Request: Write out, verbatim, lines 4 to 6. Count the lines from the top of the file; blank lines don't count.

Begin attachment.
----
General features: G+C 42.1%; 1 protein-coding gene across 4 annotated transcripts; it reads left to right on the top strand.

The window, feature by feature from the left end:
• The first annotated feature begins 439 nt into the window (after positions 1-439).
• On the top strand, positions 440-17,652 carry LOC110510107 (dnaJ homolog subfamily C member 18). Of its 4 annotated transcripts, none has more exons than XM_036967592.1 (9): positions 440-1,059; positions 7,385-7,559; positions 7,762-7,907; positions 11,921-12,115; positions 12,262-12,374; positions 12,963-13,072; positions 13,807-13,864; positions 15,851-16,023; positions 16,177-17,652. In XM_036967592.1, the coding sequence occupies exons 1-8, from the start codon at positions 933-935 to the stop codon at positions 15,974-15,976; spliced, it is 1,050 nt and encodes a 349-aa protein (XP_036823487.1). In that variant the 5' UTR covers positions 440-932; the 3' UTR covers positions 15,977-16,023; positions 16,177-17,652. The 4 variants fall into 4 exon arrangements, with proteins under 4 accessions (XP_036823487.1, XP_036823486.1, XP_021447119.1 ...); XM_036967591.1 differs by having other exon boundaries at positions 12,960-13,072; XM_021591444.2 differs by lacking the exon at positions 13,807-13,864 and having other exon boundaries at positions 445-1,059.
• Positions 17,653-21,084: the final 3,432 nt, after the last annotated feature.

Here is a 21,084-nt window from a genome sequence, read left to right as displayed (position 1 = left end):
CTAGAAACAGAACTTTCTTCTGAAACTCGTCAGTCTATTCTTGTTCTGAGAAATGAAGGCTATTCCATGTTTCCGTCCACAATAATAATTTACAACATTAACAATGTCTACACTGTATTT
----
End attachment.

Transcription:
• On the top strand, positions 440-17,652 carry LOC110510107 (dnaJ homolog subfamily C member 18). Of its 4 annotated transcripts, none has more exons than XM_036967592.1 (9): positions 440-1,059; positions 7,385-7,559; positions 7,762-7,907; positions 11,921-12,115; positions 12,262-12,374; positions 12,963-13,072; positions 13,807-13,864; positions 15,851-16,023; positions 16,177-17,652. In XM_036967592.1, the coding sequence occupies exons 1-8, from the start codon at positions 933-935 to the stop codon at positions 15,974-15,976; spliced, it is 1,050 nt and encodes a 349-aa protein (XP_036823487.1). In that variant the 5' UTR covers positions 440-932; the 3' UTR covers positions 15,977-16,023; positions 16,177-17,652. The 4 variants fall into 4 exon arrangements, with proteins under 4 accessions (XP_036823487.1, XP_036823486.1, XP_021447119.1 ...); XM_036967591.1 differs by having other exon boundaries at positions 12,960-13,072; XM_021591444.2 differs by lacking the exon at positions 13,807-13,864 and having other exon boundaries at positions 445-1,059.
• Positions 17,653-21,084: the final 3,432 nt, after the last annotated feature.

Here is a 21,084-nt window from a genome sequence, read left to right as displayed (position 1 = left end):